Smartphones are becoming ubiquitous electronic devices for businesses today, and knowing when to take advantage of what smartphones have to offer and when to turn them off is crucial to successfully marketing your company at conferences and trade shows. But like other forms of technology, there are a few rules of etiquette to follow when using your smartphone in a business setting.
Promoting Your Company At Trade Shows And Marketing Events? There’s An App For That!
There are numerous innovative cell phone technologies that you can use to improve your effectiveness at trade shows. Most businesses take advantage of popular convention attractions to promote their trade show displays, but you can also use any one of several smart phone apps to reach a greater number of potential clients or customize your booth at trade shows and corporate events.
There’s a popular Google app that lets you scan business cards and import the information directly into your contacts list. It’s a simple and effective way to collect leads without having to worry about poor handwriting or filling out tedious forms. Just imagine not having to keep track of fistfuls of business cards!
QR codes on your promotional products or brochures can direct visitors to your website, offer them a free gift they can only get when visiting your booth, or give them a percentage off on products you’re selling. Visitors to trade shows love the feeling of getting a little something extra by simply scanning the QR code.
Incident notification systems grew out of a need for instant communication for emergencies, but it’s one of the most versatile trade show marketing tools around. You can instantly send messages to cell phones, smartphones, computers, landlines and pagers. Send out reminders before conferences, trade shows and industry events to generate interest, then follow up with leads after the fact to keep in touch effortlessly.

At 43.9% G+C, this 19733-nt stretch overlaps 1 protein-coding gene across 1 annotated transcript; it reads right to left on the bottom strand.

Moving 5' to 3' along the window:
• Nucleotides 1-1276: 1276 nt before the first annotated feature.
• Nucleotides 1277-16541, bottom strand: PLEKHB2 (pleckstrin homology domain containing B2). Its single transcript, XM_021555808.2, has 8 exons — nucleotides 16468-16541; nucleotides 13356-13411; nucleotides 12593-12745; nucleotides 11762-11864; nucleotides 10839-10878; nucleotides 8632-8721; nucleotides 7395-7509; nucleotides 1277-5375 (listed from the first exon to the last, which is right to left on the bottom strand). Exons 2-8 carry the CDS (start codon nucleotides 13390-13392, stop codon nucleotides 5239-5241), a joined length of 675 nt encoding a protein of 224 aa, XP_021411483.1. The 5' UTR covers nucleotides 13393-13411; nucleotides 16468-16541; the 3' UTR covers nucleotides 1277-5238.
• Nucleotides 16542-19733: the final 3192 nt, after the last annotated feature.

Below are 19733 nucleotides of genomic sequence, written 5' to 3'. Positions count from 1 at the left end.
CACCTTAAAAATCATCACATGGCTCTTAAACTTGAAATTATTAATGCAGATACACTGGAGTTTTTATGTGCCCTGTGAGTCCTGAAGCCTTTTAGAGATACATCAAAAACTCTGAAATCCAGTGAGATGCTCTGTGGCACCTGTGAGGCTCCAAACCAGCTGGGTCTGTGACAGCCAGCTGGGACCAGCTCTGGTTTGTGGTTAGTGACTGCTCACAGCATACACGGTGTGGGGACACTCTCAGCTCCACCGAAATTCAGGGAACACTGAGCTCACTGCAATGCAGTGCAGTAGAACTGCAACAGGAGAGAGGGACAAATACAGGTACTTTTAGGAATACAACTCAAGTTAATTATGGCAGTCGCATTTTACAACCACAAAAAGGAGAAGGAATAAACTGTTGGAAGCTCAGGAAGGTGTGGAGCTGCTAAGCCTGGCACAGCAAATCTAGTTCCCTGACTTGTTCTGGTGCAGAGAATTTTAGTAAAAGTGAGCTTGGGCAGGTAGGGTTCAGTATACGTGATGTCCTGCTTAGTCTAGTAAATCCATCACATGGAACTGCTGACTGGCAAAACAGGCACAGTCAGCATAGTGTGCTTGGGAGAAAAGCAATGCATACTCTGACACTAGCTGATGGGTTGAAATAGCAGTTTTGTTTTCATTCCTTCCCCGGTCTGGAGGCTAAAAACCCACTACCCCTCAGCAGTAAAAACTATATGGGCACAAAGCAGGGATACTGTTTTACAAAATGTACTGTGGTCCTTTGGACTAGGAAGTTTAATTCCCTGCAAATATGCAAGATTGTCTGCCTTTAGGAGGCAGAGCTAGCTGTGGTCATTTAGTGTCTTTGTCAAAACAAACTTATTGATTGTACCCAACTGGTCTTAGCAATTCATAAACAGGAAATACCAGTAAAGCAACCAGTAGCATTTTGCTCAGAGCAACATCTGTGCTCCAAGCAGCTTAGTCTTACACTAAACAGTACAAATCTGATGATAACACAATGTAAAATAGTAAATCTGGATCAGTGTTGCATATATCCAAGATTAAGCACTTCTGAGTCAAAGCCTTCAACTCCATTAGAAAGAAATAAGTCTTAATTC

Don’t forget to check with the sponsors and planners for any trade shows, conventions, or conferences you’ll be attending. Many of them are using customized trade show apps to keep their attendees in the loop by providing maps, schedules, lists of exhibitors, and more to make participation effortless.
You can even broadcast streaming videos to smartphones and iPads to draw attention to a demonstration you’re presenting. Intelligent use of new technologies will ‘wow’ attendees at trade shows, conventions and conferences for any industry.
Smartphone Etiquette For Trade Shows And Conventions
Telephone technology has certainly added some tantalizing new ways to capture visitors’ attention at trade shows and other industry events, but there are a few times when you should not use your phone if you want to make a good impression:
- Don’t chat on your phone while you’re in your trade show booth. Prospects will quickly walk away if they see you’re otherwise occupied.
- Don’t use your cell phone where others can overhear your conversation. If it’s a personal call, you could embarrass yourself or eavesdroppers. If it’s a business call, competitors could be hearing company secrets.
- Don’t duck out constantly to make or receive cell phone calls. Your head – and the rest of you – should be fully focused on the events you’re participating in.
Finally, don’t be afraid to use your smartphone to make sure your most prized customers and prospects feel special. If they’ve expressed interest in scheduling a consultation, use your smartphones to arrange a meeting after hours. The use of technology in convention marketing is ever evolving and smartphones are the newest wave in popular trends. When used correctly, smartphones can draw visitors to your booth, help make sales and improve your overall ROI.
About the Author:
Jonathan Edelman provides helpful trade show marketing ideas, including prize wheels, customizable scratch-off cards, and trade show giveaways. With years of experience in the trenches, he is an expert on booth displays, lead generation techniques, and networking with trade show vendors to build a referral-generating system that leads to a boost in sales and revenue.